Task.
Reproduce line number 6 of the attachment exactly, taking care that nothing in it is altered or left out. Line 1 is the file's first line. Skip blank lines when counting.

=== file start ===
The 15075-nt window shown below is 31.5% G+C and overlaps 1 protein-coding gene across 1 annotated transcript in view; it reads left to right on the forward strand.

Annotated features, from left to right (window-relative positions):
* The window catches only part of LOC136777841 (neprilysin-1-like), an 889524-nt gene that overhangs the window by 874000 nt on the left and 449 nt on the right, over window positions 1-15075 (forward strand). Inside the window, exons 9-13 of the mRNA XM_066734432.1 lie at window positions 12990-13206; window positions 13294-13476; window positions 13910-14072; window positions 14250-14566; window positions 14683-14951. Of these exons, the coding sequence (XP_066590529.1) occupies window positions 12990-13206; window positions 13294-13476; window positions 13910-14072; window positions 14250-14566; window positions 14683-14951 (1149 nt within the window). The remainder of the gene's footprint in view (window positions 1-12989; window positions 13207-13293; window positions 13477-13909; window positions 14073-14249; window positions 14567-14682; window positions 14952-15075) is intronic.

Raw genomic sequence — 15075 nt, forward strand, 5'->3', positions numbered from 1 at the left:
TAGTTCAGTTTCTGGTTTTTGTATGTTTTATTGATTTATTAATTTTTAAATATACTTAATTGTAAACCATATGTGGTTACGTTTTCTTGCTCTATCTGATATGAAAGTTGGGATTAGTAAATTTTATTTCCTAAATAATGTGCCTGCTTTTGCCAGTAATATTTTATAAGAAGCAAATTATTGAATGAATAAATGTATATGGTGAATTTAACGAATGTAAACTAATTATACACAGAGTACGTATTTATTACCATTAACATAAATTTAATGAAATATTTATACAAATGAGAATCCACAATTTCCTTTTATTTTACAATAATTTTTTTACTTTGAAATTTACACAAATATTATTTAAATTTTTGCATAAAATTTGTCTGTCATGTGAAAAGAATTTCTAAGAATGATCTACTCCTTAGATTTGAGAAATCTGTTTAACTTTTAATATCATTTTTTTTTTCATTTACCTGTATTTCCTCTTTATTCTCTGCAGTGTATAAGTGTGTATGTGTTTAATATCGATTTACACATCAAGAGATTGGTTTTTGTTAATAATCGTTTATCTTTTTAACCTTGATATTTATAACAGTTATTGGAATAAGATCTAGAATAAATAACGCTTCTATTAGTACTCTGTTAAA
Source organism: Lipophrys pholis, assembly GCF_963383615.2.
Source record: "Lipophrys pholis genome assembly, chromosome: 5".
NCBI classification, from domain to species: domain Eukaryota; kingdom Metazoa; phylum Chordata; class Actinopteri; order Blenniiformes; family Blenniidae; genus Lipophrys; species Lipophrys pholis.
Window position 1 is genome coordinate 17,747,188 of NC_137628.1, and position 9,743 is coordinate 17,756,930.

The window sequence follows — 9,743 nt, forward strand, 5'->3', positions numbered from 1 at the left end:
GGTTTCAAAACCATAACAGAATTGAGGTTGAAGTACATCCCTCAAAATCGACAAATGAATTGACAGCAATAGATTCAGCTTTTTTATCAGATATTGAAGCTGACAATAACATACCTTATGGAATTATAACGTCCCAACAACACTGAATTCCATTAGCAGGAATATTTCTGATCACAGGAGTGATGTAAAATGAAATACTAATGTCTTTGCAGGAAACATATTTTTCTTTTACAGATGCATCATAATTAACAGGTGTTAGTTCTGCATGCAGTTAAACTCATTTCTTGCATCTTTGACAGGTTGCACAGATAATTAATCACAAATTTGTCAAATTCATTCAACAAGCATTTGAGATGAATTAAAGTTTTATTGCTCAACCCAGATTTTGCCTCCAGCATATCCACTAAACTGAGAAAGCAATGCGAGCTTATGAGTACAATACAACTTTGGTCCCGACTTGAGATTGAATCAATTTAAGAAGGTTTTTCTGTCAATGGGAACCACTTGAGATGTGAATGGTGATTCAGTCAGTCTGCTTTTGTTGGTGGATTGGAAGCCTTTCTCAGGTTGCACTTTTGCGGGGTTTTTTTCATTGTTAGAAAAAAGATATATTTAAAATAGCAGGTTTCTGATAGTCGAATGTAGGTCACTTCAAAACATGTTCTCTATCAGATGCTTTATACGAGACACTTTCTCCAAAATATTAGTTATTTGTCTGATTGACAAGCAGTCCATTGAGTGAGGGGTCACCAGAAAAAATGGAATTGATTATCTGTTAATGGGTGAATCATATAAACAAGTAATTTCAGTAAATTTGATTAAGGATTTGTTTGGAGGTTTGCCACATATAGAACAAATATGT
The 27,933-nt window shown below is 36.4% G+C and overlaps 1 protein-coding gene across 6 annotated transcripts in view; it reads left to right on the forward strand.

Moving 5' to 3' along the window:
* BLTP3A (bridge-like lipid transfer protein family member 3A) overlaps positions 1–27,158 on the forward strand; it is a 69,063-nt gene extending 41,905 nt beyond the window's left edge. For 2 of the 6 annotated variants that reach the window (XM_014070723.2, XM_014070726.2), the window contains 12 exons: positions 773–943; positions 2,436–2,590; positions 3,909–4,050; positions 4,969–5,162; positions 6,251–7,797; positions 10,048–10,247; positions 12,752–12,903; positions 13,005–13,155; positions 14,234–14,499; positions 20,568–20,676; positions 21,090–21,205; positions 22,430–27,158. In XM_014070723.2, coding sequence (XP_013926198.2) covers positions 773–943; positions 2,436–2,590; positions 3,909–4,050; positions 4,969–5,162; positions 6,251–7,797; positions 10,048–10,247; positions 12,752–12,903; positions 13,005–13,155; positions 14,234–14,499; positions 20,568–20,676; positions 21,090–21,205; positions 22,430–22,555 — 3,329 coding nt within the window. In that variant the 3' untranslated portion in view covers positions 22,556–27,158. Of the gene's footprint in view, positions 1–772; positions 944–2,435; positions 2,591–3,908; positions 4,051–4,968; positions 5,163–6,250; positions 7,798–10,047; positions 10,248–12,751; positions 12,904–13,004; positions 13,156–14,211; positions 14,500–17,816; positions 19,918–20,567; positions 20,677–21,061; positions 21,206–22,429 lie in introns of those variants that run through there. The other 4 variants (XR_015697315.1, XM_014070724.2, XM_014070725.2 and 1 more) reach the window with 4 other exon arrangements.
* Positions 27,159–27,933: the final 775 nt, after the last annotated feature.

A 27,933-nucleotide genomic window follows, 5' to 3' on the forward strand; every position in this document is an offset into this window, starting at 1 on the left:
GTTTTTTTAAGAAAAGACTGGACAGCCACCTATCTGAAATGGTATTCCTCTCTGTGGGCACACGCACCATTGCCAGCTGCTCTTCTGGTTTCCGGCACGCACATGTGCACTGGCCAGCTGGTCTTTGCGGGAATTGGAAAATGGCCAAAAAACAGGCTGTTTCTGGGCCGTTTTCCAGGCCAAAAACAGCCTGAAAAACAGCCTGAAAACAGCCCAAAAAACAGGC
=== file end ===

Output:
Source organism: Lipophrys pholis, assembly GCF_963383615.2.